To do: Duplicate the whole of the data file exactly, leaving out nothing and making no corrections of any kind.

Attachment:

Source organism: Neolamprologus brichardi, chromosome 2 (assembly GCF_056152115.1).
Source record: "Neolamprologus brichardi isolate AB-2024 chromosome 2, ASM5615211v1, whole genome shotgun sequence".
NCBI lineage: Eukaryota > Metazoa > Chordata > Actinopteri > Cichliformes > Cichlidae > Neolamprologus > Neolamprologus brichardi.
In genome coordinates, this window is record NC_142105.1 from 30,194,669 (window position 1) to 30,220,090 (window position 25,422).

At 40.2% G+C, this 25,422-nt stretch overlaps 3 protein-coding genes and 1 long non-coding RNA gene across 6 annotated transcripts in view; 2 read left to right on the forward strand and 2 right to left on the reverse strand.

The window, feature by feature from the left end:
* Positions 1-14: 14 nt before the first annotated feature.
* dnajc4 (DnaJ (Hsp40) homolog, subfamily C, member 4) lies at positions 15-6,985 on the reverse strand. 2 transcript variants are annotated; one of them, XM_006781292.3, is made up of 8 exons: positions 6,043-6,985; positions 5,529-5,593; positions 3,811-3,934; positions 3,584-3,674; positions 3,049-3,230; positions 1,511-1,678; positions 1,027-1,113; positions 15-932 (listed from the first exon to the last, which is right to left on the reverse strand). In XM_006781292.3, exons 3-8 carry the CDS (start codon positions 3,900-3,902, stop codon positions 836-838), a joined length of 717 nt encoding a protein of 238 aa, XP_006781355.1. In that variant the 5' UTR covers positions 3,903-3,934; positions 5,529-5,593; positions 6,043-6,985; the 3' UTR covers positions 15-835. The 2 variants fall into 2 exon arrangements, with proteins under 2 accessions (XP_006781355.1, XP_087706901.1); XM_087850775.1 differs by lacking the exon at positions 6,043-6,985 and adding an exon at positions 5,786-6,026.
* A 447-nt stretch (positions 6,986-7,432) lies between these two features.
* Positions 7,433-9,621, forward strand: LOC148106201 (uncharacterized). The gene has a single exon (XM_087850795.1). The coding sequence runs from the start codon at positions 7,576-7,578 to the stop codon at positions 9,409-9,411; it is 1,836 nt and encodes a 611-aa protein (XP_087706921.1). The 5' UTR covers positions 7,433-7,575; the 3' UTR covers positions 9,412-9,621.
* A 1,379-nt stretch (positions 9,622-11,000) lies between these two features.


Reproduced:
Source organism: Neolamprologus brichardi, chromosome 2 (assembly GCF_056152115.1).
Source record: "Neolamprologus brichardi isolate AB-2024 chromosome 2, ASM5615211v1, whole genome shotgun sequence".
NCBI lineage: Eukaryota > Metazoa > Chordata > Actinopteri > Cichliformes > Cichlidae > Neolamprologus > Neolamprologus brichardi.
In genome coordinates, this window is record NC_142105.1 from 30,194,669 (window position 1) to 30,220,090 (window position 25,422).

At 40.2% G+C, this 25,422-nt stretch overlaps 3 protein-coding genes and 1 long non-coding RNA gene across 6 annotated transcripts in view; 2 read left to right on the forward strand and 2 right to left on the reverse strand.

The window, feature by feature from the left end:
* Positions 1-14: 14 nt before the first annotated feature.
* dnajc4 (DnaJ (Hsp40) homolog, subfamily C, member 4) lies at positions 15-6,985 on the reverse strand. 2 transcript variants are annotated; one of them, XM_006781292.3, is made up of 8 exons: positions 6,043-6,985; positions 5,529-5,593; positions 3,811-3,934; positions 3,584-3,674; positions 3,049-3,230; positions 1,511-1,678; positions 1,027-1,113; positions 15-932 (listed from the first exon to the last, which is right to left on the reverse strand). In XM_006781292.3, exons 3-8 carry the CDS (start codon positions 3,900-3,902, stop codon positions 836-838), a joined length of 717 nt encoding a protein of 238 aa, XP_006781355.1. In that variant the 5' UTR covers positions 3,903-3,934; positions 5,529-5,593; positions 6,043-6,985; the 3' UTR covers positions 15-835. The 2 variants fall into 2 exon arrangements, with proteins under 2 accessions (XP_006781355.1, XP_087706901.1); XM_087850775.1 differs by lacking the exon at positions 6,043-6,985 and adding an exon at positions 5,786-6,026.
* A 447-nt stretch (positions 6,986-7,432) lies between these two features.
* Positions 7,433-9,621, forward strand: LOC148106201 (uncharacterized). The gene has a single exon (XM_087850795.1). The coding sequence runs from the start codon at positions 7,576-7,578 to the stop codon at positions 9,409-9,411; it is 1,836 nt and encodes a 611-aa protein (XP_087706921.1). The 5' UTR covers positions 7,433-7,575; the 3' UTR covers positions 9,412-9,621.
* A 1,379-nt stretch (positions 9,622-11,000) lies between these two features.